There’s also plenty of education opportunities at Salt Lake City’s local colleges and universities. University of Utah and Brigham Young University (BYU), Utah Valley University and Weber State University offer hundreds of programs across the arts, sciences and math, as well as graduate and doctorate level studies. There are also several community colleges available to local students.

Best Neighborhoods in Salt Lake City

Sugar House

Sugar House is one of the oldest neighborhoods in Salt Lake City, and is home to one of the oldest country clubs in Western America. Founded in 1899, The Salt Lake Country Club features a gorgeous golf course, multiple restaurants, pool and wellness center. The neighborhood was so named because the area was used to cultivate sugar beets by early pioneers. Even today, you could say that Sugar House “dances to it’s own beet.”

Located at the base of the Wasatch Mountains, Sugar Hill is a perfect neighborhood for young professionals and families alike. It’s a center of activity for small businesses, with as many mom & pop shops as there are chain stores and restaurants. Walking around town, you’ll find a ton of vintage signs, adding to the town’s purposefully eclectic vibe. If that isn’t enough to reel you in, Sugar House also includes the expansive Sugar House Park, a rolling 110 acres of natural beauty in the Salt Lake Valley.

9th and 9th

9th and 9th is a Salt Lake City neighborhood logically found 9 blocks east and 9 blocks south of Temple Square. One of the hippest, hottest areas of the city, it’s funky attitude is especially appealing to young professionals. In 9th and 9th, residents truly get the best of both worlds. They have access to the downtown, plenty of food and drink options and tons of boutique shopping. But they’re also only three blocks away from Liberty Park, which is 100 acres large, and the oldest park in the city.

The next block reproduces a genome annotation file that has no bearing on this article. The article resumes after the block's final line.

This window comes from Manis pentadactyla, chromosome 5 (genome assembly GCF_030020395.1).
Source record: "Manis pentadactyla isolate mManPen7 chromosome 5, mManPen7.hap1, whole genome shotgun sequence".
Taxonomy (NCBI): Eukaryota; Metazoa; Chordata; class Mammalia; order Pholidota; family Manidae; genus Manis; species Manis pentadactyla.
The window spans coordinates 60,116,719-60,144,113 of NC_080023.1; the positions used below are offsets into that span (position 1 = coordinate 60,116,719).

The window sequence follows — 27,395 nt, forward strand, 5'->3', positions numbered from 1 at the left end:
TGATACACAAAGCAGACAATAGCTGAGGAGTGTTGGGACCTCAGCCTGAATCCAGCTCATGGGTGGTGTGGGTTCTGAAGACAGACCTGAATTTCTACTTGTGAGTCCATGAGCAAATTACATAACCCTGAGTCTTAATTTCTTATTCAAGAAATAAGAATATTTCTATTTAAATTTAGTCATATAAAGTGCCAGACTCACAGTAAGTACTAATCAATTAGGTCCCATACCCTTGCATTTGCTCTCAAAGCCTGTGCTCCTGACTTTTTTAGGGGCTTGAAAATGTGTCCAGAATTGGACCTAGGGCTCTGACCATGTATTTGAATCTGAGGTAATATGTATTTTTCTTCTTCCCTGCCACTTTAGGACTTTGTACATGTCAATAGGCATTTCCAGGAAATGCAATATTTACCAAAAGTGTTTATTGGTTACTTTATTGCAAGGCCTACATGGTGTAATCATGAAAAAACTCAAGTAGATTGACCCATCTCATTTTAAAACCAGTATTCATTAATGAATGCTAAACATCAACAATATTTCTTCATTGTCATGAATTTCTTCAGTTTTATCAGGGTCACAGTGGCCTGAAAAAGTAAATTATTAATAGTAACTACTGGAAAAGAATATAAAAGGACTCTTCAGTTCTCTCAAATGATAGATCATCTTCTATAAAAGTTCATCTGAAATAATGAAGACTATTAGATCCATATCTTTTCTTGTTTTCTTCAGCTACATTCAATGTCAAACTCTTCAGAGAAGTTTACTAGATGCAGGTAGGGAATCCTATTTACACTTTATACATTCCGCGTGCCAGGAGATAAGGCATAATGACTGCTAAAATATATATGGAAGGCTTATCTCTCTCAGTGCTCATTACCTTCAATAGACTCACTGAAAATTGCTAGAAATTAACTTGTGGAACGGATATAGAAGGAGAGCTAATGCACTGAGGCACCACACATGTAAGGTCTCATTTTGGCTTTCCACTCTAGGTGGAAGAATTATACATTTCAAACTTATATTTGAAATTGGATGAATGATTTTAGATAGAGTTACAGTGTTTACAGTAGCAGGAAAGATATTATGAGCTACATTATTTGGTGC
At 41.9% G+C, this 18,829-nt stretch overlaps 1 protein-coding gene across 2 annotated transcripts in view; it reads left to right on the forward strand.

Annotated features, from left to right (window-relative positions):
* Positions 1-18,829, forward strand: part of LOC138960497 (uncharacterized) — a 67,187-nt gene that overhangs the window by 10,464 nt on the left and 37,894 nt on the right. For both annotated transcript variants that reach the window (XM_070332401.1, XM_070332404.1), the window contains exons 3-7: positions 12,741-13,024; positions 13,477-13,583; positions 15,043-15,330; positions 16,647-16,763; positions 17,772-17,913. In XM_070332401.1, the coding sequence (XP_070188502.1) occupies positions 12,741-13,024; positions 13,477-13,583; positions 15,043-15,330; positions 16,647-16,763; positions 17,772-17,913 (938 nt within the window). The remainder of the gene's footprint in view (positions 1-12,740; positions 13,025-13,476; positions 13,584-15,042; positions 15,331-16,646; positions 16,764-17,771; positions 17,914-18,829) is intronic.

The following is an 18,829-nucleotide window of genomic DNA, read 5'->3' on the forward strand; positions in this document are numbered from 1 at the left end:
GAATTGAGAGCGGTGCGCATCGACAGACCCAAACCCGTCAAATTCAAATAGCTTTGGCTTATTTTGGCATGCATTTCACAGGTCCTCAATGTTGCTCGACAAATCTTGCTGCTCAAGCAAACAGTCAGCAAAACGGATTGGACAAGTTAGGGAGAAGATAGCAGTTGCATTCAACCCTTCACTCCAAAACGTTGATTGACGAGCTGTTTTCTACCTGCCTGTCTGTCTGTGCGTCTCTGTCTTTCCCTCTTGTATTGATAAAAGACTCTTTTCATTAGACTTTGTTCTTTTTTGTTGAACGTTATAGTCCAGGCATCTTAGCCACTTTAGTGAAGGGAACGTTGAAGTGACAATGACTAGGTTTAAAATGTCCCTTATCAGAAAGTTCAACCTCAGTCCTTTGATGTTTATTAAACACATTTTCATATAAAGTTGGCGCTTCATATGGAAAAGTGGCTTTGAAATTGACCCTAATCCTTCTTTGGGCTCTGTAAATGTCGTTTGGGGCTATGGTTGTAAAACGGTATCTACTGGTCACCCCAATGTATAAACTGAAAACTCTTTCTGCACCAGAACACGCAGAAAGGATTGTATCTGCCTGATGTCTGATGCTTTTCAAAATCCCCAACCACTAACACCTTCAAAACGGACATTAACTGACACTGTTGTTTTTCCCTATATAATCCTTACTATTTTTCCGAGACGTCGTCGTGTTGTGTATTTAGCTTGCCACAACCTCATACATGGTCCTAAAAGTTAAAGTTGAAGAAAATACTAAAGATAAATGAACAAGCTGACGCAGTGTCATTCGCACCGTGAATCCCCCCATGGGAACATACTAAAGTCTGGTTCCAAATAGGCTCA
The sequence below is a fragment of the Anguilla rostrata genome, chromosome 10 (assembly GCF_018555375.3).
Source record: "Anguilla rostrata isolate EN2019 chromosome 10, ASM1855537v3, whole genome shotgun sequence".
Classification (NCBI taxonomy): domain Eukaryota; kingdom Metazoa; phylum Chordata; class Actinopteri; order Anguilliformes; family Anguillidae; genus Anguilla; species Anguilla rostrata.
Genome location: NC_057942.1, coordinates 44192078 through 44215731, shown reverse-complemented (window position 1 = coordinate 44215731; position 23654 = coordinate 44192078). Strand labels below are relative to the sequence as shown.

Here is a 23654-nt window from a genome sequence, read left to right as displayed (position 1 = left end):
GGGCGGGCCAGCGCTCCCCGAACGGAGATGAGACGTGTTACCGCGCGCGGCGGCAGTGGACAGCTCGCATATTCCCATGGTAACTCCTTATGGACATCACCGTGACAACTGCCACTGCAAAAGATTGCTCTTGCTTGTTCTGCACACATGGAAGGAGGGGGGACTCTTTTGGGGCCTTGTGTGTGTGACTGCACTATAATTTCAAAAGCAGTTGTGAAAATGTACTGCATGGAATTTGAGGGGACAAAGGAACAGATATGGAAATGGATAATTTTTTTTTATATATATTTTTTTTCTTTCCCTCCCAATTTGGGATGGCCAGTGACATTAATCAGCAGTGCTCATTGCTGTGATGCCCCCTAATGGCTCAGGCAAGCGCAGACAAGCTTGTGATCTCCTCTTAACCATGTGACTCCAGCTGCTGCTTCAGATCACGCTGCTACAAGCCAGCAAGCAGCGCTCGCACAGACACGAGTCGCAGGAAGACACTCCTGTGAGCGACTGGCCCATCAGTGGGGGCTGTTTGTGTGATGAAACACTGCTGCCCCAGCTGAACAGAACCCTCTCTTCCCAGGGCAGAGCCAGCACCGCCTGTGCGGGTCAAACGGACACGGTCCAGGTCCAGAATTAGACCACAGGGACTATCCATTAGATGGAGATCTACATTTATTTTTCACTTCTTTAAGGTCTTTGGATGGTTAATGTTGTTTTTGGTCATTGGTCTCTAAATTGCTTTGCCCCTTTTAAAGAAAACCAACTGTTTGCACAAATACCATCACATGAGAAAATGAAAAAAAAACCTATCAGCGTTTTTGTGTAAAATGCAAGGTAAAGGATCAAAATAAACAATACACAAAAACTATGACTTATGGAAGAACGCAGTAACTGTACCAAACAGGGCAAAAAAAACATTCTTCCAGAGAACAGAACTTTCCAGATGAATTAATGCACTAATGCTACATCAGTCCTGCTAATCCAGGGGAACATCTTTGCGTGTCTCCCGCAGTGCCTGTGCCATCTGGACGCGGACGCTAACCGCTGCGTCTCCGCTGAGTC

Stop by 9th and 9th in September to enjoy the annual 9th and 9th Street Festival. It’s run by the community, or as they say, is “an event put on by neighbors, for neighbors.” Featuring local musicians, food, drink, artisan booths and games, the festival is a great way to get to know the neighborhood and its residents.

East Bench

If you’re looking for something a bit more upscale, you may want to consider East Bench for your new home. Resting on the outskirts of the city and overlooking the whole Valley, East Bench is the most affluent neighborhood in Salt Lake City.

As such, houses here are far more expensive than in other neighborhoods. You won’t find many renters; when people settle down in East Bench, they are here to stay. And that’s good, because you’ll be paying around $500,000 for your house– more than double the SLC median home price. The homes, however, are large and luxurious. You’ll enjoy plenty of greenery and a stunning view of the city from afar.